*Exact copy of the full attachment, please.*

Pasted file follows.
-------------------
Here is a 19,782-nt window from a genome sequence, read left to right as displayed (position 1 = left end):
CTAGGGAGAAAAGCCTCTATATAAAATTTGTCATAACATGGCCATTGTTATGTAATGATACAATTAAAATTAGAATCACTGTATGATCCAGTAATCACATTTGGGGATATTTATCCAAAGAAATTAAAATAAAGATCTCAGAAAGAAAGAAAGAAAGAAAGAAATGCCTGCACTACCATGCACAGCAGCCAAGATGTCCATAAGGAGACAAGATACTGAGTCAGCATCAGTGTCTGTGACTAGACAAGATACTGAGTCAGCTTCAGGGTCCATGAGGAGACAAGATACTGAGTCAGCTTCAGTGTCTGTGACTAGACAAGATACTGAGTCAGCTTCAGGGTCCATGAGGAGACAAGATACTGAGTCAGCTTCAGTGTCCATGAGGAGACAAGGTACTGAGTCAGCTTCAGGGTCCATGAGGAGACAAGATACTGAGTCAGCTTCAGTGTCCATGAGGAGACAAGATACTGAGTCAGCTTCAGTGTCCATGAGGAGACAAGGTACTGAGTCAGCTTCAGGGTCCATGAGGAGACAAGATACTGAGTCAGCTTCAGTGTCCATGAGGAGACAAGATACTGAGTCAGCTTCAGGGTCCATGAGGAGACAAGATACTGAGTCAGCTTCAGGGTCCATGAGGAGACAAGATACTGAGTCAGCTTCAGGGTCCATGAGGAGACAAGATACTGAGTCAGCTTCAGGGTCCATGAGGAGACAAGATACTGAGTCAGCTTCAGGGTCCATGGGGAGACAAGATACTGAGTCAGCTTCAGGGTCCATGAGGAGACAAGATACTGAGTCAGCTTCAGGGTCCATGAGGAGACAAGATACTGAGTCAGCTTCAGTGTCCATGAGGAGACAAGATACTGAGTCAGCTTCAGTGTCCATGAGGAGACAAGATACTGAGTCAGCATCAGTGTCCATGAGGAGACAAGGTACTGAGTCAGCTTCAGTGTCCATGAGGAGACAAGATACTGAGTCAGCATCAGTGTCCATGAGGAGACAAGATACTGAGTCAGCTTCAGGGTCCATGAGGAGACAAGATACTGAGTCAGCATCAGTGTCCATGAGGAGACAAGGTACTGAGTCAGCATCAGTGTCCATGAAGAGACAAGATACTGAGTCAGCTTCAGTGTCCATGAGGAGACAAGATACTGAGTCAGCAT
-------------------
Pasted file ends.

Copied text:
Here is a 19,782-nt window from a genome sequence, read left to right as displayed (position 1 = left end):
CTAGGGAGAAAAGCCTCTATATAAAATTTGTCATAACATGGCCATTGTTATGTAATGATACAATTAAAATTAGAATCACTGTATGATCCAGTAATCACATTTGGGGATATTTATCCAAAGAAATTAAAATAAAGATCTCAGAAAGAAAGAAAGAAAGAAAGAAATGCCTGCACTACCATGCACAGCAGCCAAGATGTCCATAAGGAGACAAGATACTGAGTCAGCATCAGTGTCTGTGACTAGACAAGATACTGAGTCAGCTTCAGGGTCCATGAGGAGACAAGATACTGAGTCAGCTTCAGTGTCTGTGACTAGACAAGATACTGAGTCAGCTTCAGGGTCCATGAGGAGACAAGATACTGAGTCAGCTTCAGTGTCCATGAGGAGACAAGGTACTGAGTCAGCTTCAGGGTCCATGAGGAGACAAGATACTGAGTCAGCTTCAGTGTCCATGAGGAGACAAGATACTGAGTCAGCTTCAGTGTCCATGAGGAGACAAGGTACTGAGTCAGCTTCAGGGTCCATGAGGAGACAAGATACTGAGTCAGCTTCAGTGTCCATGAGGAGACAAGATACTGAGTCAGCTTCAGGGTCCATGAGGAGACAAGATACTGAGTCAGCTTCAGGGTCCATGAGGAGACAAGATACTGAGTCAGCTTCAGGGTCCATGAGGAGACAAGATACTGAGTCAGCTTCAGGGTCCATGAGGAGACAAGATACTGAGTCAGCTTCAGGGTCCATGGGGAGACAAGATACTGAGTCAGCTTCAGGGTCCATGAGGAGACAAGATACTGAGTCAGCTTCAGGGTCCATGAGGAGACAAGATACTGAGTCAGCTTCAGTGTCCATGAGGAGACAAGATACTGAGTCAGCTTCAGTGTCCATGAGGAGACAAGATACTGAGTCAGCATCAGTGTCCATGAGGAGACAAGGTACTGAGTCAGCTTCAGTGTCCATGAGGAGACAAGATACTGAGTCAGCATCAGTGTCCATGAGGAGACAAGATACTGAGTCAGCTTCAGGGTCCATGAGGAGACAAGATACTGAGTCAGCATCAGTGTCCATGAGGAGACAAGGTACTGAGTCAGCATCAGTGTCCATGAAGAGACAAGATACTGAGTCAGCTTCAGTGTCCATGAGGAGACAAGATACTGAGTCAGCAT